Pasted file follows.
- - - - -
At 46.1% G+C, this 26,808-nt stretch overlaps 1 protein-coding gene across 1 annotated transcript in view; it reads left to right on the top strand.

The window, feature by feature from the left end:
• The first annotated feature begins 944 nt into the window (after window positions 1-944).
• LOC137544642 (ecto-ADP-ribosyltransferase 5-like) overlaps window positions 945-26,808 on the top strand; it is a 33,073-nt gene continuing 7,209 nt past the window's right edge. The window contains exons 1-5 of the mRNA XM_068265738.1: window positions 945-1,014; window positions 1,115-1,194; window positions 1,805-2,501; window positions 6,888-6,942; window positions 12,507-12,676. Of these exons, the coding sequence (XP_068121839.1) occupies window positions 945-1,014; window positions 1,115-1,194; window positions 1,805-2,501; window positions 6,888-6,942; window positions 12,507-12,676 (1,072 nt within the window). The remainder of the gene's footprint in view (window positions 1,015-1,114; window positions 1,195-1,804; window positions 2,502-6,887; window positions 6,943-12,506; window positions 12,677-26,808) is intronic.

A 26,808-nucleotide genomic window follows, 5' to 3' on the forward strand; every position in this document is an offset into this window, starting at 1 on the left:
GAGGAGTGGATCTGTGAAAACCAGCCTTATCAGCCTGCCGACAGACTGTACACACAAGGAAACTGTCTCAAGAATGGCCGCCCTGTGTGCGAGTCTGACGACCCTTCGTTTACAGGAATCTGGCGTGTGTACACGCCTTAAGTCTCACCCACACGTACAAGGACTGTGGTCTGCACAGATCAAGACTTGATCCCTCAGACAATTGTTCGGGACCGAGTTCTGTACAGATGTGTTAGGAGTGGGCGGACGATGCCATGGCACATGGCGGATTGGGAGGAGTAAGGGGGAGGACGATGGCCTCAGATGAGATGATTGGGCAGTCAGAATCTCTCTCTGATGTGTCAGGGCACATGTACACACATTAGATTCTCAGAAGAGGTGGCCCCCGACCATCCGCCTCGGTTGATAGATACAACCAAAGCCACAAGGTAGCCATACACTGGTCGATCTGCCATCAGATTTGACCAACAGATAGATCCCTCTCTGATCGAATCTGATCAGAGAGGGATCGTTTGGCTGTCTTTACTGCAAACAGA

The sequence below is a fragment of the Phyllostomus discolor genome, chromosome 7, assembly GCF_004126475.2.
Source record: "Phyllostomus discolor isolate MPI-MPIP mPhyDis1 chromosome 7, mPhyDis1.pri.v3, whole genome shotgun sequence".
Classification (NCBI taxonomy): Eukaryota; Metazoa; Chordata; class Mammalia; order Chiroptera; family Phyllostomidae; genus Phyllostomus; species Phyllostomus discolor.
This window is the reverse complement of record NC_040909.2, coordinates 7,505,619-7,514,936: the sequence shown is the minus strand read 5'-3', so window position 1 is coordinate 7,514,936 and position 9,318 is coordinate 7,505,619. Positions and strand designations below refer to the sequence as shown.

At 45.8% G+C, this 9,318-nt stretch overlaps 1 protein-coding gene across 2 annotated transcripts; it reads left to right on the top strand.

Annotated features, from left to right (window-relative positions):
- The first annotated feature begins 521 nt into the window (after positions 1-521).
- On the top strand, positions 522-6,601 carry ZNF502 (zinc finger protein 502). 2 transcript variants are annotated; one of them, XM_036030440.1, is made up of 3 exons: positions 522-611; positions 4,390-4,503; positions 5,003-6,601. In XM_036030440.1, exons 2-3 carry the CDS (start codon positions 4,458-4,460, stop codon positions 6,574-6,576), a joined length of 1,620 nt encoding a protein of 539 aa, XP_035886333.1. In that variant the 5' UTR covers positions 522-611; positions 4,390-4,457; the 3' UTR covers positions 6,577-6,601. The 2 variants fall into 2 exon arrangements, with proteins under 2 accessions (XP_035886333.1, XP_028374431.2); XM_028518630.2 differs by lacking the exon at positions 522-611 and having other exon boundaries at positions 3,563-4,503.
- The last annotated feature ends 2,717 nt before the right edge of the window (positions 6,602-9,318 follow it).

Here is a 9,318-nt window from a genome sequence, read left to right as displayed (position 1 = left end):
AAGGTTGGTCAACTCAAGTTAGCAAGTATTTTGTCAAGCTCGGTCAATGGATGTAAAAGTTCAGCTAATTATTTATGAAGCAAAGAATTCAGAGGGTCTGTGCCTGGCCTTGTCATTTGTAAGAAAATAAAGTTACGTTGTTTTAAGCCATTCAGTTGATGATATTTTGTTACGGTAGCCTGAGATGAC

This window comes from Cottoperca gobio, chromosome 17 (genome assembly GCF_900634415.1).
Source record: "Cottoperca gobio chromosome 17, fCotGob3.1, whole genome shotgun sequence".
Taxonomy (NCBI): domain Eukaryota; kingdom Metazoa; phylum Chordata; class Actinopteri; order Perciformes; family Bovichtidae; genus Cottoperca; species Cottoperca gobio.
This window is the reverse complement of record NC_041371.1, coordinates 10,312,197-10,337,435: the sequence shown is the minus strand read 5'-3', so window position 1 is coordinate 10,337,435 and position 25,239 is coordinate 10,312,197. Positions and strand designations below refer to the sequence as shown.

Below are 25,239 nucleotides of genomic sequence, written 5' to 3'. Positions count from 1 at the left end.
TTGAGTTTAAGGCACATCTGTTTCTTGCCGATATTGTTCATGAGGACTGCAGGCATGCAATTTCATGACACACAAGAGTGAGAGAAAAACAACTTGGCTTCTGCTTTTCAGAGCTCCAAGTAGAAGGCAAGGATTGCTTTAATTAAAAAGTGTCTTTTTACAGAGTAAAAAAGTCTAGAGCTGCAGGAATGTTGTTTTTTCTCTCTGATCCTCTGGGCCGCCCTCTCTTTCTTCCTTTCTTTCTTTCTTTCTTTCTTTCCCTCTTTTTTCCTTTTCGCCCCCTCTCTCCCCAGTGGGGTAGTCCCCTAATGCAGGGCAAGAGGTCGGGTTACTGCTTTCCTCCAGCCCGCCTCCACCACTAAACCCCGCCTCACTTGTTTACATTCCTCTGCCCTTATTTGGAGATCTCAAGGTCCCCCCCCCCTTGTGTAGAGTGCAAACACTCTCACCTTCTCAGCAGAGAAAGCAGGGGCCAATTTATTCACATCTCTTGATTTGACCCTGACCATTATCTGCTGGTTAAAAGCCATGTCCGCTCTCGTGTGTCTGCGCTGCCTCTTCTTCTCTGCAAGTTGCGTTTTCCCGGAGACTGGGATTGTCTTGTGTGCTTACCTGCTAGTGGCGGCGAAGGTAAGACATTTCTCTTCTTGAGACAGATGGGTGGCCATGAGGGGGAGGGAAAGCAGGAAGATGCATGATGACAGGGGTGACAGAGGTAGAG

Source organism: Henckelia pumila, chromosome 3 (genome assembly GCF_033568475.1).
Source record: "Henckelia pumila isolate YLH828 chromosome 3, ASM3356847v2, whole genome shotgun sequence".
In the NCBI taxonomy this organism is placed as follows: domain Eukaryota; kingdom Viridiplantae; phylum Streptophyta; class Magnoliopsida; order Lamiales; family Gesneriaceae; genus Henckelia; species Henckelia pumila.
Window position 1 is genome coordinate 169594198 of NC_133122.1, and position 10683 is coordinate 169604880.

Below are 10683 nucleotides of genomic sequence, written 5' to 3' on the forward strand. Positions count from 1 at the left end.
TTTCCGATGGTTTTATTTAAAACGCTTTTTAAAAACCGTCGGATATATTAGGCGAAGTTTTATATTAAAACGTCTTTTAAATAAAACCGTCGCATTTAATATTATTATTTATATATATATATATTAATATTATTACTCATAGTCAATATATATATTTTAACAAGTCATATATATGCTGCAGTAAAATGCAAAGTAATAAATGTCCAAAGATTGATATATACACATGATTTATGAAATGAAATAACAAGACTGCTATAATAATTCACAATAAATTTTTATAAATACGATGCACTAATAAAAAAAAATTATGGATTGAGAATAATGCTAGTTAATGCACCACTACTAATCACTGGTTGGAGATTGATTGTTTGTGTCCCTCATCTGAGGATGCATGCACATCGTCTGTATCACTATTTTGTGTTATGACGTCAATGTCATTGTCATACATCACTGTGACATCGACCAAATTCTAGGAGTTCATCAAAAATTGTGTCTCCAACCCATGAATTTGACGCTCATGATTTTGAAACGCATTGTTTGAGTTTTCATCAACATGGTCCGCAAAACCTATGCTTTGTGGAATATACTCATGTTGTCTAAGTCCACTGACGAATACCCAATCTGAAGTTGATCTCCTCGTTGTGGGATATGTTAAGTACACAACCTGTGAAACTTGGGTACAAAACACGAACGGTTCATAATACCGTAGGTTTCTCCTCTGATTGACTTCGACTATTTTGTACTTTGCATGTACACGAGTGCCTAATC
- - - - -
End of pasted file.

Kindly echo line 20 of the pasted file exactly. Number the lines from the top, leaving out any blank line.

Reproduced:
Taxonomy (NCBI): domain Eukaryota; kingdom Metazoa; phylum Chordata; class Actinopteri; order Perciformes; family Bovichtidae; genus Cottoperca; species Cottoperca gobio.